So how and where can visitors to Jackson Hole experience its remarkable representational and contemporary arts? The answer is, almost everywhere you look.
Founded 21 years ago, NMWA looks very much like an ancient stone castle overlooking the National Elk Refuge. Its mission includes giving back to the community; NMWA is a museum reflecting the valley’s character, habitat and singular location. Its design is indeed modeled on Scotland’s seaside Slains Castle, and the Museum’s collection has grown to over 4,000 items gathered from countries around the world. A 24-foot high red cedar totem, “Tetons,” by Quinault/Soleta-Pueblo artist Marvin Oliver, greets you in the lobby. Beyond NMWA’s floor-to-ceiling windows are sweeping views of the Elk Refuge and “Sleeping Indian” peak.
NMWA’s collection includes the Bison Gallery, filled with paintings and sculpture of one of America’s most iconic images. World renowned conservation artist Robert Bateman’s “Bison” dominates the gallery—the sheer size of it takes the viewer’s breath away. Look for works by an artist rarely connected to wildlife: Andy Warhol. A transcendent colorist, Warhol created a suite of wildlife portraits, “Endangered Species.” NMWA regularly exhibits works by other 20th century masters, such as Picasso, Calder and O’Keeffe.
“A feather can tip the balance.” ~ Terry Tempest Williams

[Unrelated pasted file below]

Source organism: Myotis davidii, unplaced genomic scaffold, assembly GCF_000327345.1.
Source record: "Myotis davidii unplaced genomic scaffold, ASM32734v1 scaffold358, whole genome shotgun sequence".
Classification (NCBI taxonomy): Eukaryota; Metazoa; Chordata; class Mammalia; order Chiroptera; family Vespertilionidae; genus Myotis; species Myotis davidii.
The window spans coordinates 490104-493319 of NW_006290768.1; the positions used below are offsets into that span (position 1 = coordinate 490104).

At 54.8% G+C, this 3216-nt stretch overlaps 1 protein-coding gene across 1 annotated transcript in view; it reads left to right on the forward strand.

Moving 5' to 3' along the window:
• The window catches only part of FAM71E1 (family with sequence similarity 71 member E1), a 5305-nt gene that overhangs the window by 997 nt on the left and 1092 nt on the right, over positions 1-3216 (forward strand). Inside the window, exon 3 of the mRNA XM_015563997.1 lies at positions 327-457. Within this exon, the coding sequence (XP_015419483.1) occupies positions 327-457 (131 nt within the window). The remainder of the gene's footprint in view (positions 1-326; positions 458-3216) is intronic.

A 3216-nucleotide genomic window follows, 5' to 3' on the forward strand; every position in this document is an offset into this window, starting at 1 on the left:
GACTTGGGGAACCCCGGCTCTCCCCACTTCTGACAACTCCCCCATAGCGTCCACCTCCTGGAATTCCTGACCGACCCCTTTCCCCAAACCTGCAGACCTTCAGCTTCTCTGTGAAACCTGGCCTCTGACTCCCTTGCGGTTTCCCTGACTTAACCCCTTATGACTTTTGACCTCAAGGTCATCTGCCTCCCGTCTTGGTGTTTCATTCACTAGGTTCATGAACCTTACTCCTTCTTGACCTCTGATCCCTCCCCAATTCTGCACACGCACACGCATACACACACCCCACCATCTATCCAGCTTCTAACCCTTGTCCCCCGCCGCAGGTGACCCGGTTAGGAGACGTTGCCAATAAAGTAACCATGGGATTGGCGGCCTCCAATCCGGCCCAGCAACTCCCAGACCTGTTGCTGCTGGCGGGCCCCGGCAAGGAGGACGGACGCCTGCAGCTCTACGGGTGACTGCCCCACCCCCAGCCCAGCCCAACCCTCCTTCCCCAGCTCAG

Jackson’s Center for the Arts anchors our contemporary arts community. The Art Association is home to ArtSpace, a dynamic two-floor gallery and venue for Jackson artists and invited guests from around the country. Exhibitions explore such diverse themes as global warming, dance, Native American culture, film, contemporary photography, world history, urbanism and more. The Center houses organizations such as the Center of Wonder, Teton Art Lab and pARTNERS that provide venues combining new art trends and nature for students and emerging local artists. The Art Association offers art classes to people of all ages and ability and produces three annual fairs, collectively known as Art Fair Jackson Hole.
Western art is a specific genre. Approximately 30 galleries showcase the best in Western traditional and contemporary art. Landscape painting, portraits, Native American themes, hunting and fishing, cowboy culture, bronze sculpture, Americana, and furnishings all play a role in today’s Western Art market. Contemporary Western artists reinterpret traditional Western themes using an almost infinite variety of media. While some artists study and execute representational works, others explore and echo such movements as Pop Art, Fauvism and trompe l’oeil. The natural world is thoroughly explored, down to the tiniest microcosm. Works range from the monumental to the infinitesimal and can be idealized and animated, or fastidiously detailed.
And, of course, Jackson Hole’s annual celebration of the arts, September’s Fall Arts Festival, brings thousands of devotees of the arts and the valley’s natural wonders to Jackson. Art auctions, special gallery openings, competitions and galas mark the event. Local, regional, national and international artists participate, positioning Jackson ever higher on the cultural scale.
The arts and the environment are historically linked and will remain so. The arts sing of our parks, our wildlife, our wilderness. It is virtually impossible for one to exist, or thrive, without the other.